Afterpastors report feeling pushed and pulled. They describe leaders who manipulate and intrude, who expect too much or too little, who sometimes coerce and threaten. The boundaries of the minister’s role in the aftermath of misconductcan be confused and unclear.

Afterpastors report being lied to and misled. Information is controlled. Secrets common. Interactions triangulated. In the aftermath of misconduct, secret keeping may provide an illusion of control over an escalating crisis.

Afterpastors report an unusual number of difficult people in congregations with misconduct histories, people whose functioning is impaired or inconsistent, who can be abusive, unreasonable, or divisive, who routinely generate upset and drama. Now, yes, we all have endured congregants who repeatedly strain the limits of our goodwill and grace. But afterpastors report that nearly every interaction contains some element of reactivity, coercion, disrespect, and boundary pushing. "There’s this guy (or gal)” afterpastors report, "always complaining. He’s nasty, a bully. And not just to me. No one confronts him or stops him.”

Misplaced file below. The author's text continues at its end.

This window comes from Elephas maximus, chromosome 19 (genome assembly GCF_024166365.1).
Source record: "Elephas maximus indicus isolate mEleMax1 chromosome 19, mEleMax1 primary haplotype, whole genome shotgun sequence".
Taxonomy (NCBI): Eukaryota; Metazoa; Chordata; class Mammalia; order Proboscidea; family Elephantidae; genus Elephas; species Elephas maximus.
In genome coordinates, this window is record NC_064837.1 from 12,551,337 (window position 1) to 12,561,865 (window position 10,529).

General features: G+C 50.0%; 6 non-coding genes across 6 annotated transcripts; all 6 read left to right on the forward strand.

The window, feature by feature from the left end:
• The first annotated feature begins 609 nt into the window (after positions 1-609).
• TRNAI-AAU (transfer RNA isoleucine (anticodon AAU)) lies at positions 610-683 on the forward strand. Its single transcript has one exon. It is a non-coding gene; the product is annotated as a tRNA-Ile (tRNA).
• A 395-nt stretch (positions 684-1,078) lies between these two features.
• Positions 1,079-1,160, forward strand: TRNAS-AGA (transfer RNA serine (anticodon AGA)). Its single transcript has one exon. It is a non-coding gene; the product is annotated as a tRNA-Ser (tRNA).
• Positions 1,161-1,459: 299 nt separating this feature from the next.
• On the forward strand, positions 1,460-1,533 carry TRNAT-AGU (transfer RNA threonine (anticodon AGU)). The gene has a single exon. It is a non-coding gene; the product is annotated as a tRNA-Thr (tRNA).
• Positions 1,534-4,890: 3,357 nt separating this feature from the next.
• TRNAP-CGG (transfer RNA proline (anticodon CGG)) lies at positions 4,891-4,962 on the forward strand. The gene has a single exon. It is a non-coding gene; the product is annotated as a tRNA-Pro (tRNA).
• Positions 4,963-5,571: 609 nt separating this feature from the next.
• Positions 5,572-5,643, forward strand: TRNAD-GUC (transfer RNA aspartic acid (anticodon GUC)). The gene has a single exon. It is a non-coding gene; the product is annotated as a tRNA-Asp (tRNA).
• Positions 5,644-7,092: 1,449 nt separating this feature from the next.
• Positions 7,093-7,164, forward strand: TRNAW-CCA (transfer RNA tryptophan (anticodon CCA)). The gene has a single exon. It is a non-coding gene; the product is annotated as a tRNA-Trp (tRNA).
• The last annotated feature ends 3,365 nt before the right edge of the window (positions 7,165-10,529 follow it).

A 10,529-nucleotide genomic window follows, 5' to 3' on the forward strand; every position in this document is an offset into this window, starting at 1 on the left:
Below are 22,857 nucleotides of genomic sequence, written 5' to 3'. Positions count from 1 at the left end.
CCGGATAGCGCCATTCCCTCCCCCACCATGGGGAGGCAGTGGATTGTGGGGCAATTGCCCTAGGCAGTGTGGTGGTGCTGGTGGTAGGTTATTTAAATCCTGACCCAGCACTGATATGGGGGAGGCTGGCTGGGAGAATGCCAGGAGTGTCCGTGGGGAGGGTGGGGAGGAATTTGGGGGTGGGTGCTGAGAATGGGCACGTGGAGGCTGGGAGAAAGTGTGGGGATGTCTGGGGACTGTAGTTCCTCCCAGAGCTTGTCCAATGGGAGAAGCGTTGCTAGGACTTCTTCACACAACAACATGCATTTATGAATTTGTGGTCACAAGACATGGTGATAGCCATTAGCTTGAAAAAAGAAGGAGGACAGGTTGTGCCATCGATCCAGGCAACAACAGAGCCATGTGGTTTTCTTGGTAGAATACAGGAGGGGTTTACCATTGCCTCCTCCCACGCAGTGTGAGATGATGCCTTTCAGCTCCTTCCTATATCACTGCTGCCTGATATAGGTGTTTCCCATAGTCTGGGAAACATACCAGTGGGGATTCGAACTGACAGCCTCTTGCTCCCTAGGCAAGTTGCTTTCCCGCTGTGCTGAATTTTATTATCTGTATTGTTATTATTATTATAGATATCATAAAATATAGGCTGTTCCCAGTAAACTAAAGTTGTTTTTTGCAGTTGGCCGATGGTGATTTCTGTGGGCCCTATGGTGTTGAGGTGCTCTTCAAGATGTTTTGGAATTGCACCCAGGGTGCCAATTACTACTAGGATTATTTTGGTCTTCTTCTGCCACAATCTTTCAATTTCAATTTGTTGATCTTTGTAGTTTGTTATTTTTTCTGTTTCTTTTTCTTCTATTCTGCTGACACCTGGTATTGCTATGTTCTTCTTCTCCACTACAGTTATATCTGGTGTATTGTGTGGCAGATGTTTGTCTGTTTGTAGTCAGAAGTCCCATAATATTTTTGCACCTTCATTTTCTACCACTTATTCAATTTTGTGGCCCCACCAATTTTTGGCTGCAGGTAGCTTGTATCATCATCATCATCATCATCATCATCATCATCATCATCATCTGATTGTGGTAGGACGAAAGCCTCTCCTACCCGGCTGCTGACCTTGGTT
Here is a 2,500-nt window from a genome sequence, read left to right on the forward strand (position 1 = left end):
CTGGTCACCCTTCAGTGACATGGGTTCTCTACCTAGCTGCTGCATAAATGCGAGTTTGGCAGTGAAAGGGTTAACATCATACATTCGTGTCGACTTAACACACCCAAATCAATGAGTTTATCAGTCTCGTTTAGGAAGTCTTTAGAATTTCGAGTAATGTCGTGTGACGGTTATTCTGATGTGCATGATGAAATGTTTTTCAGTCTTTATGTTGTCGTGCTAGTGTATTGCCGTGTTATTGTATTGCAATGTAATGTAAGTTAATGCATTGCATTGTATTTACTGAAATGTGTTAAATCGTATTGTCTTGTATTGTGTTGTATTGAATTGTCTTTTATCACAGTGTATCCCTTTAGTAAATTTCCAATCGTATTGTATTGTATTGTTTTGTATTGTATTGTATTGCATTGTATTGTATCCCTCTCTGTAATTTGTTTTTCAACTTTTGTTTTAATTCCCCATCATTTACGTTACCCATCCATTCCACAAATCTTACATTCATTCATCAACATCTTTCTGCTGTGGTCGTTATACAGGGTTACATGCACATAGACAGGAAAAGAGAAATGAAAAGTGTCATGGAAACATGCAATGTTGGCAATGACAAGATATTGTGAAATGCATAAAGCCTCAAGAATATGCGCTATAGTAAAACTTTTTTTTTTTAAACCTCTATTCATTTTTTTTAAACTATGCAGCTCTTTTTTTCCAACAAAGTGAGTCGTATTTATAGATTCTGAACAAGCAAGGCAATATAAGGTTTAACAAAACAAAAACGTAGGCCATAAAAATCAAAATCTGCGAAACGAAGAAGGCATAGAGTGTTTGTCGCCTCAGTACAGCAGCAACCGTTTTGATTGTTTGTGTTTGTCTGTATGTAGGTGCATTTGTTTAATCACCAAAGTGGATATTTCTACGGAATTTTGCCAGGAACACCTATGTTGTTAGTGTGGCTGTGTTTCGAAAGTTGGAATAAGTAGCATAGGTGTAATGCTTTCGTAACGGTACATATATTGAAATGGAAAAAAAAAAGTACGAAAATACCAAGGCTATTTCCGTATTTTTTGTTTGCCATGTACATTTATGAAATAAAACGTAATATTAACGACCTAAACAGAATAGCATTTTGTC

In one stunning example, an afterpastor tells of a church treasurer who failed repeatedly, month after month, to pay her on time. When she finally complained to the board, they told her she was too demanding; "Remember: he’s a volunteer.” When some months later she complained again, they suggested she stop doing whatever she was doing to piss him off. "Then he’ll send your checks on time.” More months passed. This time when she complained, she told leaders she was prepared to take a leave of absence to put her affairs in order. Only then did they confront him and he resigned from the church. And only then did she learn the story: that his mother had been the second wife of a misconducting predecessor whose numerous indiscretions two decades earlier had ended their marriage and his ministry in scandal and had mortified his stepson.